PRN ("as needed") orders are not appropriate for seclusion and/or restraint. The statutes and regulations require physicians to personally order seclusion and/or restraint after determining that good cause exists in each individual case. Obviously, a PRN order cannot take into consideration whether good cause exists in advance for an unforeseen situation. Furthermore, the physician may not delegate his responsibility in the form of a PRN order.

Finally, all rights denied while the patient is in seclusion and/or restraint shall also be documented in the patient record, including date, time and good cause for denial. (9 C.C.R. §§ 865.3, 865.4(c)).

2. Common Documentation Problems

Advocates should emphasize to physicians and staff that documentation must be specific and factually descriptive. Good documentation states what the patient did and said. Good documentation sets forth the patient's behavior, not the conclusions about the behavior. If the patient picked up something as if to throw it, the documentation in the medical record should state: "Patient attempted to throw wastebasket at staff." Although such behavior could be characterized as `dangerous', `threatening' and `combative', such language is inadequate because it does not describe the actual behavior.

Patient behavior must meet legal criteria. Documentation must show that seclusion/restraint was necessary to prevent injury to the patient and others and that less restrictive interventions were inadequate to control the behavior.

Inadequate Documentation Adequate Documentation

DS/DO, uncommunicative, refuses meds. Pt. refuses to respond to staff, banging head on wall. Struck out at staff when offered meds. Placed in seclusion.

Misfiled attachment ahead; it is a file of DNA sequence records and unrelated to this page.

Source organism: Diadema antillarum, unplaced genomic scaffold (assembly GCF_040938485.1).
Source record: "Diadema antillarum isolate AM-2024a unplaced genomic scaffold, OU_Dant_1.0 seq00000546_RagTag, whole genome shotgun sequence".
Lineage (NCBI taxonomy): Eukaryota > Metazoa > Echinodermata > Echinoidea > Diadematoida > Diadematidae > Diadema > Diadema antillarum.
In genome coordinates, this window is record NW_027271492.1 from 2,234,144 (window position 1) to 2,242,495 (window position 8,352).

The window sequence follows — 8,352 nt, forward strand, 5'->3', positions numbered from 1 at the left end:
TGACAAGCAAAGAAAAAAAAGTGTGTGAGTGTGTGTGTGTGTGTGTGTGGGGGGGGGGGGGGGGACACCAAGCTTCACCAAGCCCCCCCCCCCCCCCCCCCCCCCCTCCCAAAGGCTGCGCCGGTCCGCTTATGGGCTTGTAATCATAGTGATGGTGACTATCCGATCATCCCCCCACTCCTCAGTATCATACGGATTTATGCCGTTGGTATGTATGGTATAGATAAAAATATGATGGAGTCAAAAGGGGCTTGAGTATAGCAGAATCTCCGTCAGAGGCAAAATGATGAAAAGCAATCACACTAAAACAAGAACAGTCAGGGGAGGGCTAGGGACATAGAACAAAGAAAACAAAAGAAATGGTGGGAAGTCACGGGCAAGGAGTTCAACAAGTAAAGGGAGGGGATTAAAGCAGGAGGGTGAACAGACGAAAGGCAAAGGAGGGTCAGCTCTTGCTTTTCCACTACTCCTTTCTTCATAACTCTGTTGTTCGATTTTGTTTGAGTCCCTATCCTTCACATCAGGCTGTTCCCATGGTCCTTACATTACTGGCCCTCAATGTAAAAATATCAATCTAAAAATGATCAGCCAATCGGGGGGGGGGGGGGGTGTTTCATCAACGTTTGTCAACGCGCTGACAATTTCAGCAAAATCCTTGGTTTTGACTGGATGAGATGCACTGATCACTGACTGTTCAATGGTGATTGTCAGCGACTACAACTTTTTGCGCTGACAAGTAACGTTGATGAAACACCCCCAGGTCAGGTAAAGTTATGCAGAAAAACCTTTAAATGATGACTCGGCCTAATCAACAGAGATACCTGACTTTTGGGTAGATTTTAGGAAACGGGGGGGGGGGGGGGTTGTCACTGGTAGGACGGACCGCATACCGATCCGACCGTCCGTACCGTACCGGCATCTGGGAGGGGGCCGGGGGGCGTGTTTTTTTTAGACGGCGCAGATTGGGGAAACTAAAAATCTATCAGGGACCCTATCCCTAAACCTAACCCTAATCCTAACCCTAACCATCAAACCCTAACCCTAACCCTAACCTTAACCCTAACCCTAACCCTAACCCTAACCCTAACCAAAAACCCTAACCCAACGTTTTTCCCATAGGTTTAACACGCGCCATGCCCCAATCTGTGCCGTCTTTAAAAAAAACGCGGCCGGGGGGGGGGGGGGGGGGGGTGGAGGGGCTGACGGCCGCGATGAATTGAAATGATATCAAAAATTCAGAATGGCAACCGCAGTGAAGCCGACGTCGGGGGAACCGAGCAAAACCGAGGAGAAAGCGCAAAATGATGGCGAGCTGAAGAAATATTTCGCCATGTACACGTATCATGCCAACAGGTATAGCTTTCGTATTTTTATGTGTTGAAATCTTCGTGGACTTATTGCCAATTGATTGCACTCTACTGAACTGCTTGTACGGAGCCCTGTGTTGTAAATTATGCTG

Patient agitated, non-re-directable Pt. won't stop shrieking, physically menacing other pts., intruding into other pts. rooms (4x) after pm medication. Secluded. Started to throw self/staff against wall. 4 pts. until calm.

Threatening, won't respond to limits Patient yelling, pacing all morning. Asked to quiet down, 1:1 for half hour, pt. didn't calm down. Time-out offered, refused. Pt. started threatening to `hurt anyone who comes near me'. Refused prn. Pt. secluded.

F. Appropriate Nursing Care

Regular observation. Patients in seclusion and/or restraint shall be observed by clinical staff no less than once every fifteen minutes. (22 C.C.R. §§ 70577(j)(3), 71545(c)).

Easy removal. Restraints shall be easily removable in the event of fire or other emergency. (22 C.C.R. §§ 70577(j)(4)), 71545(d)).

Clinical standards for nursing care are more comprehensive. Generally, they require regular assessment for medical condition, toileting, washing, provision of fluids and range of motion exercises. (See attachment ___).

G. Necessary Advisements

Patients shall be informed of all denials of their rights, including seclusion and/or restraint, and the reasons therefore. (9, C.C.R. § 865.3(b)). Such advisement shall include a discussion of criteria the patient must meet for release and the method of assessment for release.

H. Advocate’s Role

A patients’ rights advocate has the duty to: 1) protect the rights of mental health clients with regard to the use of seclusion and/or restraint; 2) protect the mental health client from indiscriminate and punitive incidents of seclusion and/or restraint; and 3) ensure that the documentation of incidents of seclusion and/or restraint required by regulation are maintained.

Avoiding seclusion/restraint. Advocates can counsel clients through training, community meetings and individual consultations on ways to avoid seclusion and/or restraint.

Advocates can counsel clients:

  • to avoid threatening (or the appearance of threatening) any type of injury to themselves or others.
      

  • to avoid confrontation (or the appearance of confrontation) with staff.
      

  • to try to tell how they feel and ask for help in calming down if they feel upset.
      

  • if they find themselves in a situation where staff is warning them about their behavior, to attempt to talk to staff about what will help them feel calmer and negotiate for that.

Release from seclusion/restraint. Advocates can facilitate the release of a patient from seclusion and/or restraint through staff education and advising the client. Advocates should make sure staff explains to the client the behaviors that led to placement in seclusion and/or restraint and what the client must do in order to be released from seclusion and/or restraint. Advocates should encourage the client to ask for what they need to regain control and to communicate clearly and calmly to staff that they will not cause injury to themselves or others.